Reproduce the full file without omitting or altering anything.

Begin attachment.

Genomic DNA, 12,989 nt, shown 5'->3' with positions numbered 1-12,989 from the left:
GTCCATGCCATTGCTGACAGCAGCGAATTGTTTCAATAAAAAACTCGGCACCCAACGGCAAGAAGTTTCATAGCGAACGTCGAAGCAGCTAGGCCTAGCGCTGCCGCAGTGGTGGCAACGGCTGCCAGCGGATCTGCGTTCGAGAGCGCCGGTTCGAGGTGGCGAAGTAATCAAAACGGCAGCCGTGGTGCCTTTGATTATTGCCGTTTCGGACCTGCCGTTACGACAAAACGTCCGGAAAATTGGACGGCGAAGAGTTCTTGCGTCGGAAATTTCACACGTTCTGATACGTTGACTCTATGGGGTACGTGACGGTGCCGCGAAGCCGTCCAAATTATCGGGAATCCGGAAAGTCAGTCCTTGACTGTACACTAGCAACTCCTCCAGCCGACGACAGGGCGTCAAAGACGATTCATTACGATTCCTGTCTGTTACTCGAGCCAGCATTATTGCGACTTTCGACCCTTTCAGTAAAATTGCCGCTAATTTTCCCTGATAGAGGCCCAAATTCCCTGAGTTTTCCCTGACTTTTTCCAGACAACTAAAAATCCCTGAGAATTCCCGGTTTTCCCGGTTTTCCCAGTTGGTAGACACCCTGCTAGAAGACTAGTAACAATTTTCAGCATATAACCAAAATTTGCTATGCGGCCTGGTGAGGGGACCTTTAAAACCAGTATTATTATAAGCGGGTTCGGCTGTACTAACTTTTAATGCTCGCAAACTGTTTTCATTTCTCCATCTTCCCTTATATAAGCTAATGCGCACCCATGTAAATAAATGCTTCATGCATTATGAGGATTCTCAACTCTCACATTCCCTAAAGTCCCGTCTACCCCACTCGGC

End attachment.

Genomic DNA, 12,989 nt, shown 5'->3' with positions numbered 1-12,989 from the left:
GTCCATGCCATTGCTGACAGCAGCGAATTGTTTCAATAAAAAACTCGGCACCCAACGGCAAGAAGTTTCATAGCGAACGTCGAAGCAGCTAGGCCTAGCGCTGCCGCAGTGGTGGCAACGGCTGCCAGCGGATCTGCGTTCGAGAGCGCCGGTTCGAGGTGGCGAAGTAATCAAAACGGCAGCCGTGGTGCCTTTGATTATTGCCGTTTCGGACCTGCCGTTACGACAAAACGTCCGGAAAATTGGACGGCGAAGAGTTCTTGCGTCGGAAATTTCACACGTTCTGATACGTTGACTCTATGGGGTACGTGACGGTGCCGCGAAGCCGTCCAAATTATCGGGAATCCGGAAAGTCAGTCCTTGACTGTACACTAGCAACTCCTCCAGCCGACGACAGGGCGTCAAAGACGATTCATTACGATTCCTGTCTGTTACTCGAGCCAGCATTATTGCGACTTTCGACCCTTTCAGTAAAATTGCCGCTAATTTTCCCTGATAGAGGCCCAAATTCCCTGAGTTTTCCCTGACTTTTTCCAGACAACTAAAAATCCCTGAGAATTCCCGGTTTTCCCGGTTTTCCCAGTTGGTAGACACCCTGCTAGAAGACTAGTAACAATTTTCAGCATATAACCAAAATTTGCTATGCGGCCTGGTGAGGGGACCTTTAAAACCAGTATTATTATAAGCGGGTTCGGCTGTACTAACTTTTAATGCTCGCAAACTGTTTTCATTTCTCCATCTTCCCTTATATAAGCTAATGCGCACCCATGTAAATAAATGCTTCATGCATTATGAGGATTCTCAACTCTCACATTCCCTAAAGTCCCGTCTACCCCACTCGGC